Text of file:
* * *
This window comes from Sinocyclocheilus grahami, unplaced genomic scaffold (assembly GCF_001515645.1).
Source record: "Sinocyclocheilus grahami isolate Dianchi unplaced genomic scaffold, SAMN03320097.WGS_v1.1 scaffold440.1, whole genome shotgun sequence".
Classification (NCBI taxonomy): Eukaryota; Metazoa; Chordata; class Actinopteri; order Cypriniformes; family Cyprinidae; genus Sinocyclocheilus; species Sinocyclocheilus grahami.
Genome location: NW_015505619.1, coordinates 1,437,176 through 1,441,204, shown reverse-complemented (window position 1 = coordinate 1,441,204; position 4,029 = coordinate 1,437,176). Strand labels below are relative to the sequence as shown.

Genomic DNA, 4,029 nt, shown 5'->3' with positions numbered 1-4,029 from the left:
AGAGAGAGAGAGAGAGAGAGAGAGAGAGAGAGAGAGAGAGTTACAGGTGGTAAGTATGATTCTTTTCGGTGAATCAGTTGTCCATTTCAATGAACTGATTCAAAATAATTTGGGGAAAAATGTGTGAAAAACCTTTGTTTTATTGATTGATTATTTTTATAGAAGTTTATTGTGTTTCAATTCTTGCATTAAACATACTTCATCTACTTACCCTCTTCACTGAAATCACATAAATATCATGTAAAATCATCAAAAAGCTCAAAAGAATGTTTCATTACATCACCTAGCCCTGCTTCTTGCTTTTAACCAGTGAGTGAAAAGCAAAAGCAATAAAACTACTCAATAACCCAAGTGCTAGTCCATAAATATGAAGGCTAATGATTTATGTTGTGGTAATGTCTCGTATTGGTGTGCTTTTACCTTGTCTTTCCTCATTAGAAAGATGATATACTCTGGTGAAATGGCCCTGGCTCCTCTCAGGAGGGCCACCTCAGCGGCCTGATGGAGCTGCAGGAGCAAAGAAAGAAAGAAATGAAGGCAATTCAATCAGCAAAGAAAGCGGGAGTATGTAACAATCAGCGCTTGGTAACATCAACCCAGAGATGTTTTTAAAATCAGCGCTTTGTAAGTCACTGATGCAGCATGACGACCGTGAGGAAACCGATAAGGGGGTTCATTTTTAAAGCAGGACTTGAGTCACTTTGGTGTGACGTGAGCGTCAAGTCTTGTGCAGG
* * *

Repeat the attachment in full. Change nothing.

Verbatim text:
This window comes from Sinocyclocheilus grahami, unplaced genomic scaffold (assembly GCF_001515645.1).
Source record: "Sinocyclocheilus grahami isolate Dianchi unplaced genomic scaffold, SAMN03320097.WGS_v1.1 scaffold440.1, whole genome shotgun sequence".
Classification (NCBI taxonomy): Eukaryota; Metazoa; Chordata; class Actinopteri; order Cypriniformes; family Cyprinidae; genus Sinocyclocheilus; species Sinocyclocheilus grahami.
Genome location: NW_015505619.1, coordinates 1,437,176 through 1,441,204, shown reverse-complemented (window position 1 = coordinate 1,441,204; position 4,029 = coordinate 1,437,176). Strand labels below are relative to the sequence as shown.

Genomic DNA, 4,029 nt, shown 5'->3' with positions numbered 1-4,029 from the left:
AGAGAGAGAGAGAGAGAGAGAGAGAGAGAGAGAGAGAGAGTTACAGGTGGTAAGTATGATTCTTTTCGGTGAATCAGTTGTCCATTTCAATGAACTGATTCAAAATAATTTGGGGAAAAATGTGTGAAAAACCTTTGTTTTATTGATTGATTATTTTTATAGAAGTTTATTGTGTTTCAATTCTTGCATTAAACATACTTCATCTACTTACCCTCTTCACTGAAATCACATAAATATCATGTAAAATCATCAAAAAGCTCAAAAGAATGTTTCATTACATCACCTAGCCCTGCTTCTTGCTTTTAACCAGTGAGTGAAAAGCAAAAGCAATAAAACTACTCAATAACCCAAGTGCTAGTCCATAAATATGAAGGCTAATGATTTATGTTGTGGTAATGTCTCGTATTGGTGTGCTTTTACCTTGTCTTTCCTCATTAGAAAGATGATATACTCTGGTGAAATGGCCCTGGCTCCTCTCAGGAGGGCCACCTCAGCGGCCTGATGGAGCTGCAGGAGCAAAGAAAGAAAGAAATGAAGGCAATTCAATCAGCAAAGAAAGCGGGAGTATGTAACAATCAGCGCTTGGTAACATCAACCCAGAGATGTTTTTAAAATCAGCGCTTTGTAAGTCACTGATGCAGCATGACGACCGTGAGGAAACCGATAAGGGGGTTCATTTTTAAAGCAGGACTTGAGTCACTTTGGTGTGACGTGAGCGTCAAGTCTTGTGCAGG